Abstract: Public health practices including handwashing and vaccinations help reduce the spread and impact of infections. Nevertheless, the global burden of infection is high, and additional measures are necessary. Acute respiratory tract infections, for example, are responsible for approximately 2.65 million deaths per year. The role nutrition plays in supporting the immune system is well-established. A wealth of mechanistic and clinical data show that vitamins, including vitamins A, B6, B12, C, D, E, and folate; trace elements, including zinc, iron, selenium, magnesium, and copper; and the omega-3 fatty acids eicosapentaenoic acid and docosahexaenoic acid play important and complementary roles in supporting the immune system. Inadequate intake and status of these nutrients are widespread, leading to a decrease in resistance to infections and as a consequence an increase in disease burden. Against this background the following conclusions are made: 1) Supplementation with the above micronutrients and omega-3 fatty acids is a safe, effective, and low-cost strategy to help support optimal immune function; 2) Supplementation above the RDA, but within recommended upper safety limits, for specific nutrients such as vitamins C and D is warranted; and 3) Public health officials are encouraged to include nutritional strategies in their recommendations to improve public health.
- Program Experience with Micronutrient Powders and Current Evidence (The Journal of Nutrition, Volume 142, Issue 1, January 2012, Pages 191S–196S)
Abstract: The efficacy of micronutrient powders (MNP) in the treatment of anemia in moderately anemic children aged 6–24 mo has been clearly demonstrated. The evidence of the effectiveness of MNP in large-scale programs, however, is scarce. This article describes the program experience and findings of large-scale MNP distribution in refugee camps and in an emergency context in Bangladesh, Nepal, and Kenya. The MNP contained 15–16 micronutrients as per the WHO/World Food Programme/UNICEF joint statement, whereas the iron content was reduced to 2.5 mg from NaFeEDTA in a malaria-endemic area in Kenya. Hundreds of thousands of children aged 6–59 mo and pregnant and lactating women were targeted to consume MNP either daily or every other day over an extended period of time. Extensive social marketing campaigns were undertaken to promote regular use of the product. A number of studies were embedded in the programs to assess the impact of MNP on the nutritional status of target beneficiaries. Some improvements in anemia prevalence estimates were observed in particular subgroups, but other results did not show significant improvements. A significant decrease in the prevalence of stunting was observed in Nepal and Kenya but not in Bangladesh. Diarrhea episodes decreased significantly among children receiving MNP in Nepal. A key challenge is to ensure high MNP acceptance and adherence among beneficiaries. Investigation of non-nutritional causes of anemia is warranted in settings with high compliance but no improvement in hemoglobin status. Further investigation into the most appropriate manner to use MNP in malaria endemic settings is warranted.
- A qualitative study to understand how Ebola Virus Disease affected nutrition in Sierra Leone—A food value-chain framework for improving future response strategies (PLoS Negl Trop Dis 13(9): e0007645. h, September 2019)
Abstract: Background This study sought understand how the 2014–2016 EVD Virus Disease (EVD) outbreak impacted the nutrition sector in Sierra Leone and use findings for improving nutrition responses during future outbreaks of this magnitude.
Results The EVD outbreak effects and the related response strategies, especially movement restriction policies including 21-day quarantines, contributed to disruptions across the food value-chain in Sierra Leone. System-wide impacts were similar to those typically seen in large-scale disasters such as earthquakes. Participants described an array of direct and indirect effects on agricultural production and food storage and processing, as well as on distribution, transport, trade, and retailing. Secondary data were triangulated by interviews which described the aggregate negative effect of this outbreak on key pillars of food security, infant and young child feeding practices, and nutrition. During the humanitarian response, nutrition-specific interventions, including food assistance, were highly accepted, although sharing was reported. Despite EVD impacts across the entire food value-chain, nutrition-sensitive interventions were not central to the initial response as EVD containment and survival took priority. Culturally-appropriate social and behavior change communications were a critical response component for improving health, nutrition, and hygiene-related behaviors through community engagement.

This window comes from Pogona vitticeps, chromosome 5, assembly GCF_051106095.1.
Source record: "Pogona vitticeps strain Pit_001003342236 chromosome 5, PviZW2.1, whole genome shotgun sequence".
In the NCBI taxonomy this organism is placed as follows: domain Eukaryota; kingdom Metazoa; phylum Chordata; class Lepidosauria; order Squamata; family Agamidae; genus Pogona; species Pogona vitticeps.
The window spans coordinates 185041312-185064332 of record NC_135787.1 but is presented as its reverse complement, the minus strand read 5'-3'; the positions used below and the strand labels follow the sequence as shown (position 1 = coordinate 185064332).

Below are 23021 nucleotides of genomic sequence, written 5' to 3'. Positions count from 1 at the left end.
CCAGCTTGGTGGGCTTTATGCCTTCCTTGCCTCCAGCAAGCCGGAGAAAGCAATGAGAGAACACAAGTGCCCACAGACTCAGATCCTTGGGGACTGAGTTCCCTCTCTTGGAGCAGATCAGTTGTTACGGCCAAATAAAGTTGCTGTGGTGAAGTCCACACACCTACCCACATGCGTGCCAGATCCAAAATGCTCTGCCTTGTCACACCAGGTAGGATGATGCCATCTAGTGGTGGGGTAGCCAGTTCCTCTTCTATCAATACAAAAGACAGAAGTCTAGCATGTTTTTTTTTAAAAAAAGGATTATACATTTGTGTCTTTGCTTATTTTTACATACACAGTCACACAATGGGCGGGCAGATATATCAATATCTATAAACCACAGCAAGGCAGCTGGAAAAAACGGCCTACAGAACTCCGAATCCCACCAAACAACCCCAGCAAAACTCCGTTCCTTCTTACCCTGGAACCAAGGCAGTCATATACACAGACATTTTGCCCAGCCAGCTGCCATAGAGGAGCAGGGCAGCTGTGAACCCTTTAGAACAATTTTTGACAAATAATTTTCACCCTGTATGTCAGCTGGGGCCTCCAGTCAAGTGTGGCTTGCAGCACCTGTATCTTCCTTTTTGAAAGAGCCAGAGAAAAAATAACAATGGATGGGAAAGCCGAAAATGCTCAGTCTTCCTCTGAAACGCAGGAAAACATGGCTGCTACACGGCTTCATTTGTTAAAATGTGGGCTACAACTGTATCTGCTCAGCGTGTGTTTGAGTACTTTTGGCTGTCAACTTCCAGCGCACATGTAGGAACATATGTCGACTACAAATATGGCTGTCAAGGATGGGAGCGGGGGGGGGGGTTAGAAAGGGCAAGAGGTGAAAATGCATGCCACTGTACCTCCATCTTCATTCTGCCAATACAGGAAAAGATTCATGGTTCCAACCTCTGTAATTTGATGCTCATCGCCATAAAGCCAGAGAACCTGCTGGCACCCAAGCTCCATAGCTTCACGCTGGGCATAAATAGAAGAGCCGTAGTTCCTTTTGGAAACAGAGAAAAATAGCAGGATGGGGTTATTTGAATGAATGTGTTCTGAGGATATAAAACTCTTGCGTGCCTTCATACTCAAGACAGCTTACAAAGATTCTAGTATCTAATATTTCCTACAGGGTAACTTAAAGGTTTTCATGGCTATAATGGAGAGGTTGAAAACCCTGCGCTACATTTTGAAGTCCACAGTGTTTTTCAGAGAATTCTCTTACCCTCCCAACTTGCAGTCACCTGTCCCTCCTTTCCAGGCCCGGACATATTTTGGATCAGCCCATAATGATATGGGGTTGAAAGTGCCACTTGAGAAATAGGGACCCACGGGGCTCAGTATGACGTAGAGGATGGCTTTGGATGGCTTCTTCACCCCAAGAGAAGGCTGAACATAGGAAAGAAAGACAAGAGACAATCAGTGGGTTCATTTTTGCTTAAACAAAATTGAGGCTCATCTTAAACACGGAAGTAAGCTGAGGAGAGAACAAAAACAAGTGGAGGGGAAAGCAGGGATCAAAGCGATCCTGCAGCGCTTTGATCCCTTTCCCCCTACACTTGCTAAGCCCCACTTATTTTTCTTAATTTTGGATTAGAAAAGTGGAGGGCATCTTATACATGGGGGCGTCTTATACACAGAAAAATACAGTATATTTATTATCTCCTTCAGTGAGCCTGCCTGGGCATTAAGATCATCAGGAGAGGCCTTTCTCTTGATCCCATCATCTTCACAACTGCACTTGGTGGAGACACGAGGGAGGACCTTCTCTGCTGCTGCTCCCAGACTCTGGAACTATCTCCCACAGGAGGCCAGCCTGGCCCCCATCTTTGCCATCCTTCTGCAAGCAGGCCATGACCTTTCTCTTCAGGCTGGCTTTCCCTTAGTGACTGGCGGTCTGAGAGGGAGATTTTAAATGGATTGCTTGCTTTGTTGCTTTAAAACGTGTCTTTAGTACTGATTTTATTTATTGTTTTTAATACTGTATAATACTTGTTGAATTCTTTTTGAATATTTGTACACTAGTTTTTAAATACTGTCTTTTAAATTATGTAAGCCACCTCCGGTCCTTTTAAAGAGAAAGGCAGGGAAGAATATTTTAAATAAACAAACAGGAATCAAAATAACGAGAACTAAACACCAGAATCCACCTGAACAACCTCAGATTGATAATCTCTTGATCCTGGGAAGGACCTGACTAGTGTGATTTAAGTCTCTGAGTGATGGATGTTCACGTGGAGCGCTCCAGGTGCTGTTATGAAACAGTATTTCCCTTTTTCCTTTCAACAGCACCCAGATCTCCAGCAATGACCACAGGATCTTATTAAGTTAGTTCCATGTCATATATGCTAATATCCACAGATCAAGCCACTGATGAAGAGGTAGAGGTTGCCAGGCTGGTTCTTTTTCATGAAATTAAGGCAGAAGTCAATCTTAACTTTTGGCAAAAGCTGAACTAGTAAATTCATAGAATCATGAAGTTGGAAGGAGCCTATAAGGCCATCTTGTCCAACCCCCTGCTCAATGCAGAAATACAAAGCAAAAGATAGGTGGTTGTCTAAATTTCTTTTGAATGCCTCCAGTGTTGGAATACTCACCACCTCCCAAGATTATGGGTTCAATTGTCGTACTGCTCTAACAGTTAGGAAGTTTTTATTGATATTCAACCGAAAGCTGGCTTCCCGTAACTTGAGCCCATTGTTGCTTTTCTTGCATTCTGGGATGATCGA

Conclusions Infectious diseases such as EVD have far-reaching effects that impact health and nutrition through interrelated pathways. In Sierra Leone, the entire food value-chain was broken to the extent that the system-wide damage was on par with that typically resulting from large natural disasters. A food value-chain approach, at minimum, offers a foundational framework from which to position nutrition preparedness and response efforts for outbreaks in similar resource constrained settings.
- Food Fortification and the Fight Against COVID-19: A guide for governments – a brief from the Food Fortification Initiative
- Food Fortification: A Weapon Against COVID-19 – a brief from the Food Fortification Initiative
- Protecting Maternal Diets and Nutrition Services and Practices in the Context of COVID-19: a brief from WFP, UNICEF, Global Nutrition Cluster and GTAM
- The use of multiple micronutrient supplementation (MMS) for maternal nutrition and birth outcomes during the COVID-19 pandemic: a brief from the MMS Technical Advisory Group (TAG)
- The Global Alliance for Vitamin A: Universal vitamin a supplementation for preschool-aged children in the context of COVID-19: GAVA consensus statement /Supplémentation universelle en vitamine a pour les enfants d’âge prescolaire dans le contexte de la covid-19 : déclaration de consensus de l’Alliance GAVA (Updated/Mise à jour 22/06/ 2020)
- UN Standing Committee on Nutrition: Assessing micronutrient deficiencies in emergencies (October 2007)
- WHO, World Food Programme, UNICEF: Preventing and controlling micronutrient deficiencies in populations affected by an emergency (2007)